As a European country of choice, Croatia is a good place to volunteer abroad in hospitals considering it has long held universal healthcare coverage. Primary health issues in Croatia include cardiovascular diseases, obesity, and cancer. Volunteering in hospitals in Croatia will expose volunteers to a unique healthcare system, as well as modern treatment practices and medical facilities. With its close proximity to other European countries, volunteers may consider visiting other countries as well.
Volunteer Work in Hospitals
Volunteers can be held accountable for many different tasks but some of these might include shadowing medical professionals, assisting with clerical and administrative work, or teaching health education classes.
Shadowing current medical professionals is the main area of volunteer work in hospitals abroad. Since first-hand learning is almost always the best way to come across current issues, witnessing it in the field is a priceless experience. Medical professionals will act as mentors to volunteers throughout their time volunteering in hospitals abroad.
Volunteers with extended health care experience or a medical degree may even get the chance to directly diagnose and treat patients, which includes prescribing medication. These volunteers will have the chance to dive deep into their field and establish stronger connections in the community at the same time.
People new to the medical field can get their foot in the door by helping with administrative tasks, such as filling out paperwork, scheduling, and helping with patient intake.
Hospitals can be a daunting place to work, in any country, so volunteers working in hospitals should be prepared for just about anything. Every shift, placement, and hospital is different, so volunteers should do their research on what type of experience and placement is best for them.
Volunteer work in hospitals abroad can last anywhere between one week to one year (or longer!). It is most beneficial to spend as much time volunteering in hospitals abroad as you can, so you can have maximum exposure to the field and the local health care practices.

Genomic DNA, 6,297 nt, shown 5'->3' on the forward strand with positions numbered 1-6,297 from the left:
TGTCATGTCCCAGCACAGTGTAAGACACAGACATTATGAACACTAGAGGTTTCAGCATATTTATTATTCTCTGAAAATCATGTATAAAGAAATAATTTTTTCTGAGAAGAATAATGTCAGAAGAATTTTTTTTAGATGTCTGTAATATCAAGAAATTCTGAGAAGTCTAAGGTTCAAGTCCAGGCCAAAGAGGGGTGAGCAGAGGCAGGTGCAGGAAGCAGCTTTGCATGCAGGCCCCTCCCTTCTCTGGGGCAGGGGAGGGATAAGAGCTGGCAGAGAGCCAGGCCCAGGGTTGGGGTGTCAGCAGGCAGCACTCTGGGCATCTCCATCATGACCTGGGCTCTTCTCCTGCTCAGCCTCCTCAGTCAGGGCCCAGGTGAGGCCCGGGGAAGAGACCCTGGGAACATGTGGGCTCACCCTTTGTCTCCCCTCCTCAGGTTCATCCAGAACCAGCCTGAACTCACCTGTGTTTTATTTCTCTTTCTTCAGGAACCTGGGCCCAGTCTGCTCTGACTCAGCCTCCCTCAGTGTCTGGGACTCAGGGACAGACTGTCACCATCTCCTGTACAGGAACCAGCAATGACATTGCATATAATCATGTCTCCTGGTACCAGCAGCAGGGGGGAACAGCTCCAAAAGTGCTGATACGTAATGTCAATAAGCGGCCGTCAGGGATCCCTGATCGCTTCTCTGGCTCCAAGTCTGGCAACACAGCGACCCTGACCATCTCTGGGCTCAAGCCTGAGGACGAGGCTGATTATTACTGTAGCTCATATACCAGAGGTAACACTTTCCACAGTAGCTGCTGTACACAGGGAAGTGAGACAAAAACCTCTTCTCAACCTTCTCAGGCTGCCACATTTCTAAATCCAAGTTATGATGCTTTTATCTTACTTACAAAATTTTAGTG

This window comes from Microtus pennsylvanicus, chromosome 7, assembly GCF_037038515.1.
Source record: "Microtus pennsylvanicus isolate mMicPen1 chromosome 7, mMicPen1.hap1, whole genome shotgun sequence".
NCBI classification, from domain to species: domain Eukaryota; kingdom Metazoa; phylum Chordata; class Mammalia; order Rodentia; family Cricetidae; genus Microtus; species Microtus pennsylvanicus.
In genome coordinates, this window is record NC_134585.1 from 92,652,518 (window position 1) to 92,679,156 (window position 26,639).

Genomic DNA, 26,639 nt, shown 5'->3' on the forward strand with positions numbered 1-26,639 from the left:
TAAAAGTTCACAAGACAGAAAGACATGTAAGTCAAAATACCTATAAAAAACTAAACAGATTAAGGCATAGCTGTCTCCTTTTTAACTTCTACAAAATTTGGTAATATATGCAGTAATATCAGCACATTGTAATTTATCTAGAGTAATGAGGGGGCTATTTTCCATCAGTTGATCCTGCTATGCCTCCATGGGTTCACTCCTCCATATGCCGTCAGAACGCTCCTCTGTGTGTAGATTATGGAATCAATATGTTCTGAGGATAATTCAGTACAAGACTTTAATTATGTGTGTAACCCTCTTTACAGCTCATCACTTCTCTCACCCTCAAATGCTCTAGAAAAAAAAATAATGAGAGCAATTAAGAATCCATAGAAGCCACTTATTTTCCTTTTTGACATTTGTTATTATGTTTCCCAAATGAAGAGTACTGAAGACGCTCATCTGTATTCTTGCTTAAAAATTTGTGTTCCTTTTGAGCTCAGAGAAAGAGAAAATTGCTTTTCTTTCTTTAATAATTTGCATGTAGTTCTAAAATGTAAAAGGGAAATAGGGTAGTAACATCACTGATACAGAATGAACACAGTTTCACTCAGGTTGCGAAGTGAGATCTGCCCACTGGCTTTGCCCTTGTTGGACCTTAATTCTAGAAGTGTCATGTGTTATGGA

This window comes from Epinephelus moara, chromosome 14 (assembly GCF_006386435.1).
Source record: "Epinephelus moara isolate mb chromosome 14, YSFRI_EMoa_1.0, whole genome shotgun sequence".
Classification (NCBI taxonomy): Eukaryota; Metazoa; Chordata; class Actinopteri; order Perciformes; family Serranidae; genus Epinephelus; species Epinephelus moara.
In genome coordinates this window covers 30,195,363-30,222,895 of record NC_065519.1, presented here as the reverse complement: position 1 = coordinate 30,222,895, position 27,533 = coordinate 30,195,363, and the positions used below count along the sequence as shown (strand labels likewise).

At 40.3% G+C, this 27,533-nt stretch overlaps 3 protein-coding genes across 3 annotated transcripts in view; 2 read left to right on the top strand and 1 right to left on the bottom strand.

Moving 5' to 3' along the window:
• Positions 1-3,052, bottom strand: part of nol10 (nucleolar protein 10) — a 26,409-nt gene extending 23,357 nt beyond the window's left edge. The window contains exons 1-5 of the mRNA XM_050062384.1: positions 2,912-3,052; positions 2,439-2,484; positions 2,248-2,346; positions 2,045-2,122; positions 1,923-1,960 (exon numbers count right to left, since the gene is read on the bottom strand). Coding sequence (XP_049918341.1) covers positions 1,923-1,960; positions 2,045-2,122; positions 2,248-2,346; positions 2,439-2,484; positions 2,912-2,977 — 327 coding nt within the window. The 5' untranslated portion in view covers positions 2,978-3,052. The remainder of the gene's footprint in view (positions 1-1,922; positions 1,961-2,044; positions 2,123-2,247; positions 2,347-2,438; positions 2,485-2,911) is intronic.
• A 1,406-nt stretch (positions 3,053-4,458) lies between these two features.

Most volunteer programs in developing countries that place volunteers in hospitals do not require any previous experience, although some basic knowledge of the field is preferred (either academically or professionally). On the other hand, more developed countries will most likely require some previous medical or healthcare experience. Depending on the country where you are volunteering abroad, you may also need some background knowledge of the native language.
Stand Out From The Crowd: Volunteering in hospitals abroad provides individuals with a competitive edge in the medical field. Experience in different medical and health systems is a great professional asset to have when returning home or going to work in another country.
Make A Connection: Alongside professional experience, volunteers can also expect personal growth while working within local communities. Whether working with the same patients day after day or treating new ones each day, hospital volunteers will be able to foster relationships with locals and sometimes get to know them on a deeper level.
Academic Relevance: Some volunteer work in hospitals abroad may even provide academic credit for your hours, depending on where you are earning your degree, so volunteers should check with their home university to see if credit is possible. Regardless of credit, volunteers will be able to use their real life experience volunteering in hospitals abroad and relate it to their academic work back at home; it’s a win-win!